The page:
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Quendrith Johnson

Quendrith Johnson is Los Angeles Correspondent covering everything happening in film in Hollywood... Well, the most interesting things, anyway.
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Gotham Award sweep for THE LOST DAUGHTER ignites Award Season lift-off

by Quendrith Johnson, Los Angeles Correspondent

Most popularly known for that face-off with the Joker in smash hit THE DARK KNIGHT as “Batman’s girlfriend,” Maggie Gyllenhaal has come so very far from the bat cave. While Gyllenhaal’s first feature THE LOST DAUGHTER just swept the Gotham Awards, including top gongs for best screenplay and director and a tie for lead Olivia Colman, the momentum for this stunner began back in festival rotation at the Venice Film Festival in September.

In a searingly powerful performance by Olivia Colman, she plays Leda with such gut-wrenching force that her English Professor persona might as well have been a CGI mask that melts in the hellish summer vacation as she stalks a young mother (Dakota Johnson) and is in turn stalked by the mother-in-law (Dagmara Domińczyk). Jessie Buckley, also nominated for a Gotham Award, plays the flashback version of Olivia Colman’s Leda, in a tortured dance as an ambitious working mother who must step away from her own child to keep her sanity. 

You nearly forget that it is Ed Harris who plays the villa innkeeper, where Leda stays for a quiet vacation, because his performance is so elegantly quiet as the interplay of mothers begin their delicate and wondrously frightening maternal dance. 

Every Mother archetype is played to utter perfection, led by the conflicted hecate Colman, Dakota Johnson as the maiden mom, Buckley as the ambivalent possibly abusive overwhelmed working mama, and finally Dagmara Domińczyk as the iron-fisted matriarch. 

THE LOST DAUGHTER finds traction for Award Season

Whether you are a parent or not, this hard look into the shattering bits of motherhood feels like a secret revealed at last, as even the innocence of children’s toys takes on a sinister nuance. In a word? It is flooring. THE LOST DAUGHTER floors you as the grinding love for a child is seen in broad daylight for all its self-immolating subtext. Upon seeing the film in rotation at Film Fest 919 (Chapel Hill, NC) weeks ago, it actually felt un-reviewable at first with some much needed distance and thought required for this electrically charged reflection on maternity.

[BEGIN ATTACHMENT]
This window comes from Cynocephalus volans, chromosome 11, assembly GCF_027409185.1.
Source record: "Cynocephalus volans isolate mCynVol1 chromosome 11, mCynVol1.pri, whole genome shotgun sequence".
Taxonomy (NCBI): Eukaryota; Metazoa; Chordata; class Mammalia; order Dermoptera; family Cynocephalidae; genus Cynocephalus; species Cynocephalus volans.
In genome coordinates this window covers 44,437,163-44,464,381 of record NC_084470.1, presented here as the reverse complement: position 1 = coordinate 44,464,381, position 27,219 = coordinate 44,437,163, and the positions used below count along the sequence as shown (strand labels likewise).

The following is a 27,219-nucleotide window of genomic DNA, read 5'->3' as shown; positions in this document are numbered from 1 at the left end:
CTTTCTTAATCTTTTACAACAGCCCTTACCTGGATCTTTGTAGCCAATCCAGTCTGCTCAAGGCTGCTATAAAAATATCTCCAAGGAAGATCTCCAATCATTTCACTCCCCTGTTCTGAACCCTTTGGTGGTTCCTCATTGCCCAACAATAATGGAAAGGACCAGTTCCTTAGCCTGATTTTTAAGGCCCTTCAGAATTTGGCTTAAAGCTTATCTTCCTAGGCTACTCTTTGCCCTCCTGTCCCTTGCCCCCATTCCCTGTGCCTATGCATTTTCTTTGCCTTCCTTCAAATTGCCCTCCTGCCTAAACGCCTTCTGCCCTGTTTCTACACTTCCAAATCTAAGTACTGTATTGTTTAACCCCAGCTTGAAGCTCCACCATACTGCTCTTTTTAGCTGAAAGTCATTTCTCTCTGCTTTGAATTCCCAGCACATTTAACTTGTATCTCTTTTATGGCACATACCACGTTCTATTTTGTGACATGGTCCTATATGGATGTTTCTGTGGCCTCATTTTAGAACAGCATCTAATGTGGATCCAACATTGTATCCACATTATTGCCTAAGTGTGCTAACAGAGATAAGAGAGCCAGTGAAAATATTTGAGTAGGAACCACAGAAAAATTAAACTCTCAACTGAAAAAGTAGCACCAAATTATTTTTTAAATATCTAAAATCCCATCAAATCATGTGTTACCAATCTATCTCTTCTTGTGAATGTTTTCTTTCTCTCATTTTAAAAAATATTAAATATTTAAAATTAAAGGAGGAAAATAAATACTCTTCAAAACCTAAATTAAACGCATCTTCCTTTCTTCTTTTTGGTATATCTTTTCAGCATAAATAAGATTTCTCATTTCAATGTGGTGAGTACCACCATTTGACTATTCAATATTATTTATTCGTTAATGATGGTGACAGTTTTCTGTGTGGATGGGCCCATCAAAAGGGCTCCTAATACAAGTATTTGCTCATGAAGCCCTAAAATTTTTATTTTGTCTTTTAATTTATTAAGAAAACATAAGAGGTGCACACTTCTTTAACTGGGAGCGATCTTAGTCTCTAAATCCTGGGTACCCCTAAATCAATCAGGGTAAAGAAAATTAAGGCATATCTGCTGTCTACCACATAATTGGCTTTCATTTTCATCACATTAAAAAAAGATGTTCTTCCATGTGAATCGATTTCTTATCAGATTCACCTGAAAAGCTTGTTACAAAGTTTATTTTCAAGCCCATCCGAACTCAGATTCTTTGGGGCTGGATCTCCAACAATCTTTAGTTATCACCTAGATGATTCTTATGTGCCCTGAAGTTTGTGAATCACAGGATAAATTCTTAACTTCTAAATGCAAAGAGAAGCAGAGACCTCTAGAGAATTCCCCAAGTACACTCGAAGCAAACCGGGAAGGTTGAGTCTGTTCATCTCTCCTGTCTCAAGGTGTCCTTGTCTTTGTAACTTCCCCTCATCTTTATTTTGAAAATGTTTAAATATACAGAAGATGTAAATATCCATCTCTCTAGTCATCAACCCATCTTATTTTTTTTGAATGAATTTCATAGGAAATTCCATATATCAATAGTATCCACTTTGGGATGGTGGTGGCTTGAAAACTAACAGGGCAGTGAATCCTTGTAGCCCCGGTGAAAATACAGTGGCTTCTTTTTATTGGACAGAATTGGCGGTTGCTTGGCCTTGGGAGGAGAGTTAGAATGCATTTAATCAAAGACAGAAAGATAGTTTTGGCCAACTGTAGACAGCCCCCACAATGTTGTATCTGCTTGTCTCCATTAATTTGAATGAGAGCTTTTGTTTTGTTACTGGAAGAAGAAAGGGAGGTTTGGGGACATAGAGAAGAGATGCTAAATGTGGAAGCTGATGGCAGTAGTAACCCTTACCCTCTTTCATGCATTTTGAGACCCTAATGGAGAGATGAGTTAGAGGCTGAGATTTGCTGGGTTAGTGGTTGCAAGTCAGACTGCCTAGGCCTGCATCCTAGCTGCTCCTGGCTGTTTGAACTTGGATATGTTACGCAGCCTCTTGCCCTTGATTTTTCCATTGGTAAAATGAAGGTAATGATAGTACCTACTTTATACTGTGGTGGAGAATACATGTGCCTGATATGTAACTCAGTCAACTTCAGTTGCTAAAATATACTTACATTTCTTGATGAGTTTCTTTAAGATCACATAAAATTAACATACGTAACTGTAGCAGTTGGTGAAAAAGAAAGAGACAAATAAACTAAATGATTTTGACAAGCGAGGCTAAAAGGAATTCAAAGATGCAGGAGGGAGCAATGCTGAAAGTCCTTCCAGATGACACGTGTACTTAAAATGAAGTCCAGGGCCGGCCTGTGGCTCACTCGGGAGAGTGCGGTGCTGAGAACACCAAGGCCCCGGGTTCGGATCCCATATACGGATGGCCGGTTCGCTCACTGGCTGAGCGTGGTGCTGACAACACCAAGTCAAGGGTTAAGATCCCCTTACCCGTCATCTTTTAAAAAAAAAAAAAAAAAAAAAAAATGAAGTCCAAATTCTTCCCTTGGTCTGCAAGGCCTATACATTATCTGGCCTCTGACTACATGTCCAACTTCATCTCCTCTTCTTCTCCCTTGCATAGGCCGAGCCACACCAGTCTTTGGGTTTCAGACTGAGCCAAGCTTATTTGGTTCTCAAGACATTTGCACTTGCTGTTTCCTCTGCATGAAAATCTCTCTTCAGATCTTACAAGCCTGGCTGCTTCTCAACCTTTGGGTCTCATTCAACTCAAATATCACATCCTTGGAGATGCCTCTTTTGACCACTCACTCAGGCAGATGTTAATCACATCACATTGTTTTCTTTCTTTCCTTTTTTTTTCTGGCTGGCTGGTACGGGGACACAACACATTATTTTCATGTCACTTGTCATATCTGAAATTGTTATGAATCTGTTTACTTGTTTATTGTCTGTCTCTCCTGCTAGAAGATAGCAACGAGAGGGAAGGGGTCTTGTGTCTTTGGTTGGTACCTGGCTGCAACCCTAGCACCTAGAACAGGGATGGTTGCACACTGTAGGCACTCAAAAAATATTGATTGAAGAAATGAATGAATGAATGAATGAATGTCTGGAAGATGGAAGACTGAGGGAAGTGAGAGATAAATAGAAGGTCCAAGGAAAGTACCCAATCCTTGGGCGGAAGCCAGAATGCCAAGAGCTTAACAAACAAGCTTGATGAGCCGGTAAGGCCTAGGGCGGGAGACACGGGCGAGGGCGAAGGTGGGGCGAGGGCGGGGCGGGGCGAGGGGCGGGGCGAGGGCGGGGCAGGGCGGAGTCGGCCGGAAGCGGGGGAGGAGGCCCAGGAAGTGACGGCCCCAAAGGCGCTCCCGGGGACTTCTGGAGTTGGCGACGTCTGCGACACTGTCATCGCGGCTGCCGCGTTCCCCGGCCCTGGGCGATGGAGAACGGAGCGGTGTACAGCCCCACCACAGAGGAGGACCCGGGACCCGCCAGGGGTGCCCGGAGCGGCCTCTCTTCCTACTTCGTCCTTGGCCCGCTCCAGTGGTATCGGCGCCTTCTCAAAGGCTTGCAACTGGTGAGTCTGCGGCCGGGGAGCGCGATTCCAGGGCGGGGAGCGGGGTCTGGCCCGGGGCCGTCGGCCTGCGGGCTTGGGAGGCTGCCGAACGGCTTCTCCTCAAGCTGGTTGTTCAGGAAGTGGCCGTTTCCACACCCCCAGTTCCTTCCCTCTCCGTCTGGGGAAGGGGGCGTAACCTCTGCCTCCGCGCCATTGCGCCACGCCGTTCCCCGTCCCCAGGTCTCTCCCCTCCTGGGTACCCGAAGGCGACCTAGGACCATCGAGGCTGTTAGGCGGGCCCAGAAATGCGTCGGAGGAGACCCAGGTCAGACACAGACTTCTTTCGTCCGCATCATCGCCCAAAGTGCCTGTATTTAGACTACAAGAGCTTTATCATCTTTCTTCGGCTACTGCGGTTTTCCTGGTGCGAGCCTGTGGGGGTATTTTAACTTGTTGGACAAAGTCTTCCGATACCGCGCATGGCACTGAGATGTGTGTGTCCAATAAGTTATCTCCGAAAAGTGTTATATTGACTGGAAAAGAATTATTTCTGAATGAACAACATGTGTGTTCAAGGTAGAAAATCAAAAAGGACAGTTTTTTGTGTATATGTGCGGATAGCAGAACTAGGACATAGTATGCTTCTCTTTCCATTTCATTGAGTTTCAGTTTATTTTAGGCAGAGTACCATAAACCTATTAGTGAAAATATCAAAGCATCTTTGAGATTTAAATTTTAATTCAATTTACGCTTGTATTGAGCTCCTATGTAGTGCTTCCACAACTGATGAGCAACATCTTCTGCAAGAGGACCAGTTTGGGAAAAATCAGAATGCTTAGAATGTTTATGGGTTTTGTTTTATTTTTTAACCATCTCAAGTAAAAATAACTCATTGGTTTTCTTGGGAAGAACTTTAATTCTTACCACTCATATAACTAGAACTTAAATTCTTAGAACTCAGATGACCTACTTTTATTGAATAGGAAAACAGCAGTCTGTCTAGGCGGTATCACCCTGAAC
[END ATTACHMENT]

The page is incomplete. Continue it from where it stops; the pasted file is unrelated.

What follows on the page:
Gyllenhaal described a similar experience with the source material, a book by Elena Ferrante, at Venezia 78 Competition during the world premiere. “When I read the novel, ‘The Lost Daughter,’ something came through to me that was very strange and painful but also undeniably true,” she revealed. “Some secret piece of my experience as a mother, as a lover, as a woman in the world was being spoken out loud for the first time.”

The Director also cast (husband) Peter Sarsgaard in yet another layered and meaningful piece of the family puzzle we assemble during our lives. “And I thought, how exciting and dangerous to create an experience like that—not quiet and alone with a book—but in a room full of living, feeling people. What would it feel like to sit next to your own mother or husband or daughter or wife as common feelings and experiences that have been kept hidden are exposed?”

The native New Yorker’s foray into directing in her mid-forties, 44 now, seems sparked by the “terror and a danger in relating to someone struggling through things that we’ve been told are shameful or ugly. But when those experiences are put up on screen there’s also the opportunity to feel comforted—If someone else has these thoughts and feelings, maybe I’m not alone. This is a part of our experience that is only articulated rarely, and mostly through aberration, disjuncture, or dreaming.”

See Netflix’s THE LOST DAUGHTER, it is contender and a helluva debut film.

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